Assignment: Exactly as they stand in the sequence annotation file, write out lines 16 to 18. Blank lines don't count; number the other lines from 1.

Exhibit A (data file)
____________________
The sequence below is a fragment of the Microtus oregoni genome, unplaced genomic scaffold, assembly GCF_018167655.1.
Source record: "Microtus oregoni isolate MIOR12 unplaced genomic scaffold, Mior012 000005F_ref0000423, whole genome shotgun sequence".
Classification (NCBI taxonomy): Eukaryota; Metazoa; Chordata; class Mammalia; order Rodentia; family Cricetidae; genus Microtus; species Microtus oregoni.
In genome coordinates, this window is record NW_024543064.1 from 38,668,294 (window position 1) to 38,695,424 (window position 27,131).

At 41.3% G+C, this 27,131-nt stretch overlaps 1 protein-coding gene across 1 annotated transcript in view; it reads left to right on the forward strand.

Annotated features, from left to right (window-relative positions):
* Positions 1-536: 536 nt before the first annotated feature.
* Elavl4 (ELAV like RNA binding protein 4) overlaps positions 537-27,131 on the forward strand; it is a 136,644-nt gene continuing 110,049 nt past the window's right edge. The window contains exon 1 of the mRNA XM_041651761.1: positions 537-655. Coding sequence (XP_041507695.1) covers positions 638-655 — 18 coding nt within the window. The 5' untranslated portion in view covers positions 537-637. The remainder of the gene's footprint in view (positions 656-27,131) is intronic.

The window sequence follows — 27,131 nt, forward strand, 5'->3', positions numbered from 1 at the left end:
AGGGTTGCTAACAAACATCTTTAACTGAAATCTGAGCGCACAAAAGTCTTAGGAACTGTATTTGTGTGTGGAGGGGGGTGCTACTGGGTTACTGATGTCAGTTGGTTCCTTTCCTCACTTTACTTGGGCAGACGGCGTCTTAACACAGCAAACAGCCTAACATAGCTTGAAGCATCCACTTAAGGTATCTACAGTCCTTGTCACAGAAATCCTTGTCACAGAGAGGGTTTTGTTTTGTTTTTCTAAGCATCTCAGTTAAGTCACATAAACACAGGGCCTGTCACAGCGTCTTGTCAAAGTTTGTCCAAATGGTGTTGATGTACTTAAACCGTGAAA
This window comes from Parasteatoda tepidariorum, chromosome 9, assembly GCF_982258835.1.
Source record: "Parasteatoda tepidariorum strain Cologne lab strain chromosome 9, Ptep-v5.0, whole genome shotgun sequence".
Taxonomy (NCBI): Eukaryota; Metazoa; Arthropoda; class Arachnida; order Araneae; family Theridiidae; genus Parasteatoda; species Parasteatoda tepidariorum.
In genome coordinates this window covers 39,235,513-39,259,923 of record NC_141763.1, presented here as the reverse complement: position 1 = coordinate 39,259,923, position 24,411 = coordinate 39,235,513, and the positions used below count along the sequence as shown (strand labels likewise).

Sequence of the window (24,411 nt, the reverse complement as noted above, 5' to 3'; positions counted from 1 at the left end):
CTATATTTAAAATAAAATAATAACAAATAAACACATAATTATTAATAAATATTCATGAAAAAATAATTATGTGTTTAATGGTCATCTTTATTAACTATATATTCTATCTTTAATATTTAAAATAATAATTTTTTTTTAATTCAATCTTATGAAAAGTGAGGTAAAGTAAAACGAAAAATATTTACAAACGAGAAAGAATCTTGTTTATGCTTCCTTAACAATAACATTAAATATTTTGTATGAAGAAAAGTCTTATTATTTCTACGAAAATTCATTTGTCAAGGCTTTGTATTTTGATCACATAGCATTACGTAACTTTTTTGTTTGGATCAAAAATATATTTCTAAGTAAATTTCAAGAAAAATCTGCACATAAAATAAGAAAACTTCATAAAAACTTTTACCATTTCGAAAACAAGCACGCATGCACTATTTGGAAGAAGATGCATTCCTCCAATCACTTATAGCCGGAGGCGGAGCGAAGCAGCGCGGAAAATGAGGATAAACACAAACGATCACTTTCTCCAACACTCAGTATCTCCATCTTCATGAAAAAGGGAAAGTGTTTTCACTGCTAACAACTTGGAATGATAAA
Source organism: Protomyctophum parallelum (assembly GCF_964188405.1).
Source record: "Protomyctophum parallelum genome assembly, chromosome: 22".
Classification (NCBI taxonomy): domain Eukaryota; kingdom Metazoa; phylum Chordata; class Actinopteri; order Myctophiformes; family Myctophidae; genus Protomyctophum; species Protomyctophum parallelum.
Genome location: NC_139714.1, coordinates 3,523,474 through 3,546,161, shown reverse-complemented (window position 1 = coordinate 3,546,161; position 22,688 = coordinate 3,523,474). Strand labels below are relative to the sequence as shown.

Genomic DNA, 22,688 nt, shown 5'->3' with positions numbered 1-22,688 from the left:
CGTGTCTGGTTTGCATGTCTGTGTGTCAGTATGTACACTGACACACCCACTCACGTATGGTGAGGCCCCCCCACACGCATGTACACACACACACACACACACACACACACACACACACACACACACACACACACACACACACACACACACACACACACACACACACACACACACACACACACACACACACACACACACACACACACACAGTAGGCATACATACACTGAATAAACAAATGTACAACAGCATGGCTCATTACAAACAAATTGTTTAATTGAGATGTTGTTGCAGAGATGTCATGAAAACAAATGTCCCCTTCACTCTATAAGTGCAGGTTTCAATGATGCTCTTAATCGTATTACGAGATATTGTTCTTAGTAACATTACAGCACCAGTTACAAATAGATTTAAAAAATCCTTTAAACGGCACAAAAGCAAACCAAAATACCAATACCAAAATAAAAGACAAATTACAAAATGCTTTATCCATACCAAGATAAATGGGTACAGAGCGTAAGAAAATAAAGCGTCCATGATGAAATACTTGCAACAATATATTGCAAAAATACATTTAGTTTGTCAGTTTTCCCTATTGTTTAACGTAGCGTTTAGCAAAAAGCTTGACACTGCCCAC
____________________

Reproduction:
CTATATTTAAAATAAAATAATAACAAATAAACACATAATTATTAATAAATATTCATGAAAAAATAATTATGTGTTTAATGGTCATCTTTATTAACTATATATTCTATCTTTAATATTTAAAATAATAATTTTTTTTTAATTCAATCTTATGAAAAGTGAGGTAAAGTAAAACGAAAAATATTTACAAACGAGAAAGAATCTTGTTTATGCTTCCTTAACAATAACATTAAATATTTTGTATGAAGAAAAGTCTTATTATTTCTACGAAAATTCATTTGTCAAGGCTTTGTATTTTGATCACATAGCATTACGTAACTTTTTTGTTTGGATCAAAAATATATTTCTAAGTAAATTTCAAGAAAAATCTGCACATAAAATAAGAAAACTTCATAAAAACTTTTACCATTTCGAAAACAAGCACGCATGCACTATTTGGAAGAAGATGCATTCCTCCAATCACTTATAGCCGGAGGCGGAGCGAAGCAGCGCGGAAAATGAGGATAAACACAAACGATCACTTTCTCCAACACTCAGTATCTCCATCTTCATGAAAAAGGGAAAGTGTTTTCACTGCTAACAACTTGGAATGATAAA
Source organism: Protomyctophum parallelum (assembly GCF_964188405.1).
Source record: "Protomyctophum parallelum genome assembly, chromosome: 22".